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Posted at 5:50 PM ET, 12/ 7/2010

Virginia rail board fights back against elimination proposal

By Jennifer Buske

An advisory board that rail officials said has strengthened freight and passenger rail relations in Virginia and helped advance rail projects is in jeopardy as the governor looks to make government more efficient.

Formed roughly six years ago under Gov. Mark Warner (D), the Rail Advisory Board brings members of Virginia Railway Express, CSX, Norfolk Southern, the railroad unions and a few other organizations under one roof to advocate for rail projects and improve both freight and passenger rail in the Commonwealth.

Governor Robert F. McDonnell's Commission on Government Reform and Restructuring recommended in its report released last week that the rail board be eliminated. It is one of 133 recommendations the commission made to McDonnell, who is now reviewing all the items in order to streamline government and cut costs.

"I think a major part of our transportation future in this country and in the Commonwealth of Virginia is expansion of rail opportunities," said Sharon Bulova, VRE's representative on the Rail Advisory Board. "Without a Rail Advisory Board, we lose a very valuable forum for rail issues to be vetted and for rail opportunities to receive advocacy.

Bulova, a founding member of the rail board, said the board has been crucial in strengthening the relationships between VRE and the two freight companies, which own the lines the commuter-rail system operates on. Prior to 2004, VRE struggled with its on-time performance as passenger rail tried to operate among freight trains, she said. That, however, started to change thanks to the rail board.

In an October 20 letter to the commission, VRE Board Chairman Paul Milde also emphasized the Rail Advisory Board's role in securing funds for numerous transportation projects. The board's recommendations have helped allocate nearly $125 million in capital funding for rail projects in Virginia, Milde said in his letter.

Del. G Glenn Oder (R-Newport News), who was a committee chair on the governor's reform commission, said the commission estimated that eliminating this board could save $10,000 a year, mainly in the staff time it takes to prepare for the board's quarterly meetings. Oder said the advisory board was created at a time when the Commonwealth lacked a lot of communication regarding rail issues. That, he said, has since been addressed and there are other avenues that stimulate rail discussions.

CSX spokesman Robert Sullivan said the rail board has been a "valuable asset" in elevating the discussion of rail issues. Regardless of the outcome of the commission's recommendations, CSX supports the continued existence of a venue of some form to advance rail developments, he said. NS officials said they have not taken a position on the commission's recommendation.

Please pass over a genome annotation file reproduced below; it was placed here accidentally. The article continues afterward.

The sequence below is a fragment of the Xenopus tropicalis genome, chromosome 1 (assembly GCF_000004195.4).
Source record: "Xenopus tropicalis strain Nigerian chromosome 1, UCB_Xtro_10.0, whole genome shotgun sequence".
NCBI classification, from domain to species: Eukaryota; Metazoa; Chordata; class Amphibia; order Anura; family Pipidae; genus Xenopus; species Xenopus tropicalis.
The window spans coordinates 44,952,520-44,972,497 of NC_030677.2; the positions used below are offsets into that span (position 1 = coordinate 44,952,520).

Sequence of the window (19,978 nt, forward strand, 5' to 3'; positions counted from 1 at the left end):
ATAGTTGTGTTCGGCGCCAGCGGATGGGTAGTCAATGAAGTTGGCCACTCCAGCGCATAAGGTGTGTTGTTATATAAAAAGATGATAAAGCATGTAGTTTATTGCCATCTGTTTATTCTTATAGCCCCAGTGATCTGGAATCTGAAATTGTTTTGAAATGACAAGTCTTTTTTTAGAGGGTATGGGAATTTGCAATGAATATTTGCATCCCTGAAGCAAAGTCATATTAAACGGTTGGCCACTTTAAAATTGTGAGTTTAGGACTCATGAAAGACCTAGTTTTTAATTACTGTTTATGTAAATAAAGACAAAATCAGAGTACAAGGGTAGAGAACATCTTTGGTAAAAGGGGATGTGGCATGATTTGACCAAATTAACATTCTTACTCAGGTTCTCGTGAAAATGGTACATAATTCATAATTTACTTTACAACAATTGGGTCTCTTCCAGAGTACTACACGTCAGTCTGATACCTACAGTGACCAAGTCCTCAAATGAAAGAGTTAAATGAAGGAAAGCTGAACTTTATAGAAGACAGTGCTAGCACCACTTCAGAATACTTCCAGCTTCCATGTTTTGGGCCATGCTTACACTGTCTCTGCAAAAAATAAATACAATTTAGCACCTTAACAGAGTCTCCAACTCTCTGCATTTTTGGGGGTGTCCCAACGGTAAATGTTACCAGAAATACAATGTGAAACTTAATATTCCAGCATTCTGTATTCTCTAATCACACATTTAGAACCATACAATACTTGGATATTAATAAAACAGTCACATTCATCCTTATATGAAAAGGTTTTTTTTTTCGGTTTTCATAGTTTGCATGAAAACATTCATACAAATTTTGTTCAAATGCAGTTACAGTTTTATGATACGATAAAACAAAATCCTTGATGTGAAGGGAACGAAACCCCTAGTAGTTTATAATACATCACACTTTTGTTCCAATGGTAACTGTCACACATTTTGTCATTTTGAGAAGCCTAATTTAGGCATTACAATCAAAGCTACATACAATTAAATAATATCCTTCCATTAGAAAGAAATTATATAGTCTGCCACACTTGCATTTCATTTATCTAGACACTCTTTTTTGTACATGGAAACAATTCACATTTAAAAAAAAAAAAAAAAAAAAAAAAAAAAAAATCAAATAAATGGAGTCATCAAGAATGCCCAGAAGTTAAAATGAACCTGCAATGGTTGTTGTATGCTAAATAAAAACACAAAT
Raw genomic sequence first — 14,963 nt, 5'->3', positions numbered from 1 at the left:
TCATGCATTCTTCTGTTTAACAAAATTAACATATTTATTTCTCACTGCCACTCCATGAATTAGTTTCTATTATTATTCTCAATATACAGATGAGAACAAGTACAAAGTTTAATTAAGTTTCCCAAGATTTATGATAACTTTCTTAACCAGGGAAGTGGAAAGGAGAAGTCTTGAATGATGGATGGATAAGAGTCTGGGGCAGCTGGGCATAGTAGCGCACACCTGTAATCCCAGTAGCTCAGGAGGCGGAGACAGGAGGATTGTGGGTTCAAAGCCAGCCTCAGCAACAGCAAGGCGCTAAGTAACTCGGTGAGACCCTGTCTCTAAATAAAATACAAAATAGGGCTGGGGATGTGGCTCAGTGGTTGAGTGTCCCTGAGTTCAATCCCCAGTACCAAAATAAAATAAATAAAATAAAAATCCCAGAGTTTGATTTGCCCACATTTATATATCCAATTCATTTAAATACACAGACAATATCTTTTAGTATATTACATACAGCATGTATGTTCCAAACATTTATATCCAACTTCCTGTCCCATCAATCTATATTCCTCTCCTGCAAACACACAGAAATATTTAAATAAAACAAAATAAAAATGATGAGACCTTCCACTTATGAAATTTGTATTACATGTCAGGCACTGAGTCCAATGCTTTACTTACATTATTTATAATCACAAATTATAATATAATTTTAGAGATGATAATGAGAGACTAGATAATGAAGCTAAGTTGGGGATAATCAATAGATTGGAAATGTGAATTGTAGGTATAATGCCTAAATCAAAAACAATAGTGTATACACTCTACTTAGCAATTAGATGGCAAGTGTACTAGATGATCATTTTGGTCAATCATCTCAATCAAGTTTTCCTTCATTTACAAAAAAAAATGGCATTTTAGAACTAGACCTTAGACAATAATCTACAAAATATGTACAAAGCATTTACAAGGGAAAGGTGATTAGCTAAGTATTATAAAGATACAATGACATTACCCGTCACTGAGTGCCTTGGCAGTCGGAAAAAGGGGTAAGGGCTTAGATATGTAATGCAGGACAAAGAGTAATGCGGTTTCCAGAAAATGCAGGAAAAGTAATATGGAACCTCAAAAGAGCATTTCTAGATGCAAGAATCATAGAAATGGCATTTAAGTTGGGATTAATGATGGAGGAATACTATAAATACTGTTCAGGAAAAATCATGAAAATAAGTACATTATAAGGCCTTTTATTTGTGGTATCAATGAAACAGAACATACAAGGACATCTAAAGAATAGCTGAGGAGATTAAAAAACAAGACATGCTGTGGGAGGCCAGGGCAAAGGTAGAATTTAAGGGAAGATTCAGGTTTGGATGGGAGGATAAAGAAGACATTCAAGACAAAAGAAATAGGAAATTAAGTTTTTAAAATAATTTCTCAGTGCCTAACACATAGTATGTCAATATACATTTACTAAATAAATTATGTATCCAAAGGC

Bulova said she also questions the commission's recommendation considering the state's efforts to advance rail transportation. The state recently received roughly $45 million in federal funds to pave the way for future high-speed rail. State officials have also stressed the importance of exploring all mass transit options, including rail, to alleviate overcrowding on Virginia roadways.

"The recommendation seems to counter what the administration is pursuing," Bulova said. "The potential for expansion of rail in Virginia is enormous and without the Rail Advisory board, you don't have a place to have those discussions. We don't cost much but I think the board makes a big difference."

By Jennifer Buske  | December 7, 2010; 5:50 PM ET
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Here's the thing:

Over the years I've seen a lot of business and governmental people attempt to demonstrate their fiscal prudence, which usually focuses first on spending.

Many times they descend to spending too much time and effort focused on the small - how many pencils ordered, can we save $1,000 on subscriptions - when the big issues are on the revenue side or real structural inefficiencies on the spend side.

This is one of those cases. The Governor's reform commission has truly disappointed. I read their entire report, and nearly all of it was little nits and picks of little consequence, and virtually nothing that would be considered significant. The biggest item (which constitutes about all of the "savings") is that every agency should spend no more than 98% of its budget.

You don't need a commission to tell you that.

The Rail Advisory Board probably consumes less than pencils and many Governor's office trinkets for visitors, yet plays a critical role. To abolish it over $10,000 of staff time tells me that Virginia has a real management problem.

Posted by: aclearview | December 7, 2010 7:08 PM | Report abuse

Thank you for this important story. We need "More Trains, Less Traffic" to grow green jobs in Virginia, save lives, cut dependence on oil.

I support and second the remarks of the previous poster, A Clear View.

We need to keep the Rail Advisory Board to grow the economy.

Just two weeks ago I attended the Green Party Convention with my family in Freiburg, Germany were I was a student at the university. Green rail is a tremendous asset to the economy.

Our IndependentGreens Youtube channel has several videos made for you to see their great rail systems. We need even more Rail here.

See for yourself..

Posted by: CareyCampbell | December 8, 2010 11:04 PM | Report abuse


We need to keep the Rail Advisory Board to grow green rail jobs.

We need "More Trains, Less Traffic"

Posted by: CareyCampbell | December 8, 2010 11:06 PM | Report abuse

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